Why Vitamin C Is The Hottest Beauty Bag Item For Your Complexion

By Janetta Mackay
Vitamin C helps skin before and after sun exposure. Viva holiday fashion shoot 2017. Photo / Mara Sommer

As surely as your winter sniffles trigger advice to sip a hot lemon drink, vitamin C is also the skincare industry's current favourite recommendation. The antioxidant (sometimes referred to as ascorbic acid in product ingredient lists) is transitioning from use in clinical ranges to more widespread availability. Time to dose up on some insights into what all the fuss is about. Viva asked Caroline Parker, head of education for skincare brand Dermalogica
for an overview.

What are the main benefits of vitamin C in skincare?
It is one of the most potent antioxidants available to protect our skin cells from oxidative damage. It is the accumulation of oxidative damage (also known as free-radical damage and caused by natural and environmental triggers) that results in premature aging. Vitamin C is also essential for collagen production, necessary to firm and strengthen our skin. It reduces skin dullness giving us a fresher, brighter complexion.

How does it encourage brightening?
Vitamin C regulates skin tone by inhibiting a critical enzyme involved with skin pigment production. It makes your skin look fresh and radiant and your skin tone look more even.

Is vitamin C safe to use during the day or best worn at night (as with vitamin A)?
It is safe to use throughout the day, in fact studies have shown that vitamin C is able to help skin both before and after sun exposure so you can apply it in the morning and evening or, if you prefer, you could use a different serum in the morning, e.g. a concentrated hydrating serum and then your vitamin C serum at night. It really boils down to whatever fits in best with your lifestyle. Apply your SPF daily as usual.

How do I know if the vitamin C is in active form?
It needs to be protected from air, heat and water as these each degrade its effectiveness, so look for packaging that will achieve this.

Does vitamin C work better synergistically and, if so, with what should I look out for it?
Vitamin C comes in different forms and in some cases there could be two forms in the same formula that work in synergy to amp up the skin benefits. Alternatively, vitamin C could work in synergy with ingredients like lactic acid, which exfoliates and allows the vitamin C to be absorbed more easily, or the vitamin C would work with other antioxidant rich ingredients.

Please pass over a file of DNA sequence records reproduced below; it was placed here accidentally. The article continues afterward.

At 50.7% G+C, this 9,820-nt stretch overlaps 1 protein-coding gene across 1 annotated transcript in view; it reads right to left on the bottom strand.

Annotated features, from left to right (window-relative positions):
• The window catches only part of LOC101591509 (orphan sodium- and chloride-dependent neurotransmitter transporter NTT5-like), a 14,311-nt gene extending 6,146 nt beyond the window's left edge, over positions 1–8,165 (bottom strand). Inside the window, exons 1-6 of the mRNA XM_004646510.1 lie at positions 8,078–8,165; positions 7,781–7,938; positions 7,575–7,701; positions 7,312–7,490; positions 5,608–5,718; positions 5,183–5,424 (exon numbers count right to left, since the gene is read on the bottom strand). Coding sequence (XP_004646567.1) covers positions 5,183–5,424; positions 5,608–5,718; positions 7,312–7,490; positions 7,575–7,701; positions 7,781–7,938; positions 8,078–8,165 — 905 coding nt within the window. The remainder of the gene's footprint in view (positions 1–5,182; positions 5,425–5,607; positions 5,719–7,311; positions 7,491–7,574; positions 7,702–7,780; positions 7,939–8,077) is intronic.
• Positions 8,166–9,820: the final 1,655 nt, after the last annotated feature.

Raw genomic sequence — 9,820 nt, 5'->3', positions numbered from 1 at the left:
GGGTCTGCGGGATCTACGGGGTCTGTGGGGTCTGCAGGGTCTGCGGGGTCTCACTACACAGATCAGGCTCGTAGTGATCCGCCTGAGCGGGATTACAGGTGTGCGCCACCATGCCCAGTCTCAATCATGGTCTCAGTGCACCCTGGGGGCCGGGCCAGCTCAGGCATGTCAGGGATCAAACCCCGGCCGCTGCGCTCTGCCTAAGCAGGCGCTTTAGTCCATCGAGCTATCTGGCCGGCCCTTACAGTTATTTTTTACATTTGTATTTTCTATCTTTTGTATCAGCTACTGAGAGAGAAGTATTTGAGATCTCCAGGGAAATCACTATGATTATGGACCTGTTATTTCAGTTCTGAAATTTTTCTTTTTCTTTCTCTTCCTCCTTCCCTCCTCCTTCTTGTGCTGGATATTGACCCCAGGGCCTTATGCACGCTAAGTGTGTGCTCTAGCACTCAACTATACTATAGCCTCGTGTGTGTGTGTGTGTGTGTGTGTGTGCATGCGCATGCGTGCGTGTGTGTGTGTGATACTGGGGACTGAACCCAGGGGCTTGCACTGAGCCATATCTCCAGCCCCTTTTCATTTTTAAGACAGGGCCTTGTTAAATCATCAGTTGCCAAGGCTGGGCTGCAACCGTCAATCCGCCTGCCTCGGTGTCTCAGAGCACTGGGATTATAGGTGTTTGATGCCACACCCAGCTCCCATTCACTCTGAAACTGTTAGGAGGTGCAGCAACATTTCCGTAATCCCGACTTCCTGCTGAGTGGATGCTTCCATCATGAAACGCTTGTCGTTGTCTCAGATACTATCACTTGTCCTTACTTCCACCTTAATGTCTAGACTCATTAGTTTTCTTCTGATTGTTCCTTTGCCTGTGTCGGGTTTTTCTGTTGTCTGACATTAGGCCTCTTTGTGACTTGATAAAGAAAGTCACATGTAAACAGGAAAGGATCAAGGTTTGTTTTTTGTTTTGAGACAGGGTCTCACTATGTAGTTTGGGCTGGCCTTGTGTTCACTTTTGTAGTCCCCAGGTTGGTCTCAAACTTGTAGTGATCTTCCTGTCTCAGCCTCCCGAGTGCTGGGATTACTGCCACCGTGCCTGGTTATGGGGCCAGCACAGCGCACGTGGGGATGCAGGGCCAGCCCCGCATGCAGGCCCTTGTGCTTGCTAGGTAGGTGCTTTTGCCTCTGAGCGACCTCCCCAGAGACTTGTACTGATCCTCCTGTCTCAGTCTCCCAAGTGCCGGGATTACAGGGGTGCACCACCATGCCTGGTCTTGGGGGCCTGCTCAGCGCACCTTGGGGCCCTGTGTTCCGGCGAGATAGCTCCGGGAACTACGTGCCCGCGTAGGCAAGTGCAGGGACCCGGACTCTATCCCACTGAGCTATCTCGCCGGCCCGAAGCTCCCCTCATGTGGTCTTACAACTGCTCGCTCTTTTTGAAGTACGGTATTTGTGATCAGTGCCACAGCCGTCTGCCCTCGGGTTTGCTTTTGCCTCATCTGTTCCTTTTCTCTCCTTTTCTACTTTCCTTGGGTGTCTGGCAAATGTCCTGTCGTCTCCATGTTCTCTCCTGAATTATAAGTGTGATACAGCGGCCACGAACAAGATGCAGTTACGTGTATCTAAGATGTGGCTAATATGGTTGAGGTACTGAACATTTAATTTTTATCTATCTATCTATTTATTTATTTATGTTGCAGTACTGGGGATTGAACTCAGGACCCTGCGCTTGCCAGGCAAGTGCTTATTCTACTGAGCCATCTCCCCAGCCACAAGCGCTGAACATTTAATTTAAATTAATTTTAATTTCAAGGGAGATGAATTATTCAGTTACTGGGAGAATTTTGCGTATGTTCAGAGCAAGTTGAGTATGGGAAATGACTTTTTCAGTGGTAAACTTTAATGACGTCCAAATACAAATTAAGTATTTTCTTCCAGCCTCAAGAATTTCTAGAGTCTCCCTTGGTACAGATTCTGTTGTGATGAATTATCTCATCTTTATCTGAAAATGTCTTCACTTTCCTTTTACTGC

(From left) Ultraceuticals; Murad; Nivea; Drunk Elephant. Photos / Supplied
(From left) Ultraceuticals; Murad; Nivea; Drunk Elephant. Photos / Supplied

Ultraceuticals Ultra C23+ Firming Concentrate $159
The skincare company worked with researchers from the Australian Government's CSIRO on an ascorbic acid delivery system for the 23 per cent vitamin C it has combined with patented peptides in this product. Skin resilience and firmness is targeted while antioxidants add protection from environmental aggressors. From selected clinics, see Ultraceuticals.com.

Murad City Skin Overnight Detox Moisturizer $139
Following on from its anti-ageing Essential-C range, Murad has two vitamin-infused City Skin products, a day SPF moisturiser and this overnighter to hydrate and brighten while skin is in its receptive resting state. The duo is suitable for millennials looking to combat pollutants and bolster skin barrier defences. From Caci clinics and Murad.co.nz.

Nivea Q10PlusC Skin Sleep Cream $27
Nivea is making a stabilised form of the "in" ingredient, usually found in pricier dermatologist-driven brands, accessible to mass market shoppers. Alongside this night cream, there is a day and eye cream available as an armoury against dull and ageing skin and fine lines. They all contain co-enzyme Q10 for added effect. From supermarkets, pharmacies, variety stores and Farmers.

Drunk Elephant C-Firma Day Serum $127
From the cult favourite four-year-old brand that describes itself as "clean-clinical" (meaning it eschews known irritants but isn't wholly natural as many assume), this serum locks in hyaluronate for hydration and includes peptide and fruit enzymes along with a hefty helping of ascorbic acid. Visit Meccabeauty.co.nz.

(From left) Environ; Dermalogica; Clinique. Photos / Supplied
(From left) Environ; Dermalogica; Clinique. Photos / Supplied

Environ Intense C-Boost Mela-Even Cream $90
Focusing primarily on pigmentation, Environ's new Radiance+ range works in synergy with its prescribed vitamin step-up approach to skincare. A lotion and serum are in the pipeline, with this vitamin-C infused Mela-Even Cream first to arrive to rev-up radiance and take aim at the formation of discolouration, dark spots and uneven skin tone. For salon stockists see Psb.net.nz.

Dermalogica BioLumin-C Serum $159
Potent form of vitamin C said to both reduce and prevent fine lines, wrinkles, pigmentation and loss of elasticity. Designed to be bioavailable, that is in a stable enough form that it retains efficacy and can be absorbed effectively, the serum also contains lactic acid for cell turnover and a plant extract for added antioxidant effect. The fresh-smelling fluid glides on easily and leaves skin feeling nicely hydrated. For stockists see Dermalogica.co.nz.

Clinique Fresh Pressed Daily Booster $130
Fresh Pressed is an innovative trio of products that activate vitamin C at time of usage. It debuted last year with a seven-day system ($60), where sachets of powdered vitamin C are mixed prior to application. Now there's a water-activated cleanser ($70) and this booster, from which a few drops are added to your usual moisturiser to retexturise skin and target discolouration. It contains 10 per cent vitamin C. Think of it as a daily tonic. From department stores and selected pharmacies.

Share this article: